Solemn ceremonies took place around the world Sunday to mark 100 years to the day since the Armistice that saw the end of World War I.
Members of the public, military veterans, world leaders and royals took part in memorials around the globe to remember the 8.5 million people who gave their lives in the war that was supposed to end all wars.
It was in 1917 when my grandfather, Dillon C. Rhodenbaugh, found himself in the middle of unimaginable carnage in France.
“I was only 15 when I enlisted. I was underage and had to have my mother sign my paper to let me get in,” my grandfather told me in 1988 when I interviewed him about the war. “I had a brother, and I always admired him because he was in the Navy during the Sailing Days. And of course that’s the kind of training I got first was on sailing vessels. But that’s what sparked my interest in the Navy was my brother.”
World War I started in 1914, and as it raged across Europe, everyone in America was talking about it.
By the time the U.S. entered the war in 1917, my grandfather said convincing his mother that he needed to go into the service was easy, and the Navy had no trouble enlisting someone so young.
“I wasn’t as well trained as they are today,” said my granddad. “In those days they put men onboard ships before they were well trained, and they had to learn in a hurry to protect the ship and themselves.”
The First World War embroiled most of the nations of Europe along with Russia, the United States, the Middle East, and other regions.
The war pitted the Central Powers — Germany, Austria-Hungary, and Turkey — against the Allies — France, Great Britain, Russia, Italy, Japan, and the United States.
The war was virtually unprecedented in the slaughter, carnage, and destruction it caused.
It wasn’t so long after enlisting that my grandfather found himself onboard the USS Texas sailing quickly toward the action in Europe.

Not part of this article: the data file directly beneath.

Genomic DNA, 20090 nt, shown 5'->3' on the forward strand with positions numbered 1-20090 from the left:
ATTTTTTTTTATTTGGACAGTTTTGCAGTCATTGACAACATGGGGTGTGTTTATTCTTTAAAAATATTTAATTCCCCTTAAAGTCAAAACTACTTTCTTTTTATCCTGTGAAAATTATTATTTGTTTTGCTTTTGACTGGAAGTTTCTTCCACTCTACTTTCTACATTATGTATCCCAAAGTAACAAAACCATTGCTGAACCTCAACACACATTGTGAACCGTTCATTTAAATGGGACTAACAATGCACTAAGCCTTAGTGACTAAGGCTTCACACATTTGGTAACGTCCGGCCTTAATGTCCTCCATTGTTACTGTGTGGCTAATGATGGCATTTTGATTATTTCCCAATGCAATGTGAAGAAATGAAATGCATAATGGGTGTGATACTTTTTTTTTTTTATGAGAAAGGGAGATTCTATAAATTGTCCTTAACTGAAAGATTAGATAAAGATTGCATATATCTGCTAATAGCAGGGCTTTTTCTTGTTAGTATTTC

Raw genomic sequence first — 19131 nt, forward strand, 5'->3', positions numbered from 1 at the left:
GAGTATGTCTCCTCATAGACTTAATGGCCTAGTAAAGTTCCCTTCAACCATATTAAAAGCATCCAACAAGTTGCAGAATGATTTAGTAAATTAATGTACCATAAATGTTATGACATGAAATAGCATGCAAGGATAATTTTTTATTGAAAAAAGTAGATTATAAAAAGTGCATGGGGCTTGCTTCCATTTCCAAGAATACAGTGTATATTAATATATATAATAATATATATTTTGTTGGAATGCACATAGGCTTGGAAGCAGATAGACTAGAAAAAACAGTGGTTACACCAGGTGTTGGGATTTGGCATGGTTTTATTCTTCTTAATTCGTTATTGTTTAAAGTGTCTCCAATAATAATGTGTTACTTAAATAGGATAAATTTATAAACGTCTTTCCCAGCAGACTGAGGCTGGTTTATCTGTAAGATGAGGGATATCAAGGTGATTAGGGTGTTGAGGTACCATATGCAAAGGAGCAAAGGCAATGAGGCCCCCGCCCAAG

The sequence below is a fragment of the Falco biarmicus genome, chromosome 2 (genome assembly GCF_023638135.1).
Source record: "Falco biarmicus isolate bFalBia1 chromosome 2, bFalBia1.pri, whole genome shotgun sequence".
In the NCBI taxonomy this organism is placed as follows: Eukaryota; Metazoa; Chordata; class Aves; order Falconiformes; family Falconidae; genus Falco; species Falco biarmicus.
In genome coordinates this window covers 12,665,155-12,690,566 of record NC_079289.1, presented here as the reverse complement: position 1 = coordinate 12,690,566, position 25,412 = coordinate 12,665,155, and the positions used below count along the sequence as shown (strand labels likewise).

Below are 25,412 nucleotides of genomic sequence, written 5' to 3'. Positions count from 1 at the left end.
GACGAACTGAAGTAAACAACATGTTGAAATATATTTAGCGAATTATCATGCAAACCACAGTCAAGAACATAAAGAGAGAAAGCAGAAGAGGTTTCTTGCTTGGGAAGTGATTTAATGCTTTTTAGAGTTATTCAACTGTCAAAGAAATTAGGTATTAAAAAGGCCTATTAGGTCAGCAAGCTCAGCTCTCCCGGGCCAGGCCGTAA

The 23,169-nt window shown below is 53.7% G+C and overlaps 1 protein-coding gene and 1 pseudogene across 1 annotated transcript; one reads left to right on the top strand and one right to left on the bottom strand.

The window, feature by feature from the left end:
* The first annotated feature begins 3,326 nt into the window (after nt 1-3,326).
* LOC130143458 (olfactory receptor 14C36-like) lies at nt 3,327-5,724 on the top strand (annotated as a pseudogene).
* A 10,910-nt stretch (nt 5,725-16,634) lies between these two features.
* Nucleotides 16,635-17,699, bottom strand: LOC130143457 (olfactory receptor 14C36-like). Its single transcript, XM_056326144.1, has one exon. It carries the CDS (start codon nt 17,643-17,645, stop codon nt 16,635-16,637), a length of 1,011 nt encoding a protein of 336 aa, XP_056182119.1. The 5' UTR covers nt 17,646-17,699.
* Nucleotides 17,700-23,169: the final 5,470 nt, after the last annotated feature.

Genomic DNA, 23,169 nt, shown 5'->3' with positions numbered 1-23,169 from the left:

The Texas joined Division 9/6th Battle Squadron of the Britain’s Grand Fleet on February 11, 2018, at Scapa Flow, and performed convoy duties and a few sorties.
“Our biggest guns on the USS Texas were 18 inch,” my grandfather said. “Those were the guns that they made the Battleship on Wheels in Brest, France during World War I. The Navy had larger guns than the Army, and so they took these guns off the USS Texas and mounted them on flatcars and pushed them up through France. They didn’t last too long because the Germans were waiting for us and they just blew us all to pieces.”
It was a failed idea that was little studied by war historians, but the program killed soldiers and wounded many others, including my grandfather.
A United States Naval report concluded about the men who served in the Battleship on Wheels: “Danger always threatened and the men, who habitually carried gas masks, remained in dugouts when off duty.”
My grandfather had left Ohio to serve his country as a teenager. He returned from France, being wounded by the Germans, a man at the age of 16.
“My dad was injured in the First World War, and he never talked about it,” said my mother Doris Heath. “He really didn’t like talking about it. He had post-traumatic stress disorder, which they called nervous breakdowns back then. I can remember the doctor coming to the house and sitting with him all night, and I’d sometimes sit on the steps because I didn’t know what was going on. As he got older he began to talk about it, and it was awful.”
On November 20, 1918, the Texas sailed with the Grand Fleet to meet the surrendering German fleet.
The war was over. And politicians promised the American people that it would be the last war ever fought.
“Oh, everybody thought that,” said my granddad. “The powers of the world were all together at one time. Russia, Germany, France and the United States all was sitting down, and they were planning there would be no more wars, and that’s what they put in the paper. War was over for good, they’d never have another war. But it didn’t work out.”
The brave soldiers who fought in World War I are often forgotten with the attention of the next world war twenty years later.
But what they did on behalf of their nation should always be remembered.
My grandfather lived to the age of 91, carrying the scars of war with him all his life.
But he has always made our family so grateful to be American.
Portions of my 1988 interview with my Dillon C. Rhodenbaugh is available on the Jim Heath Channel: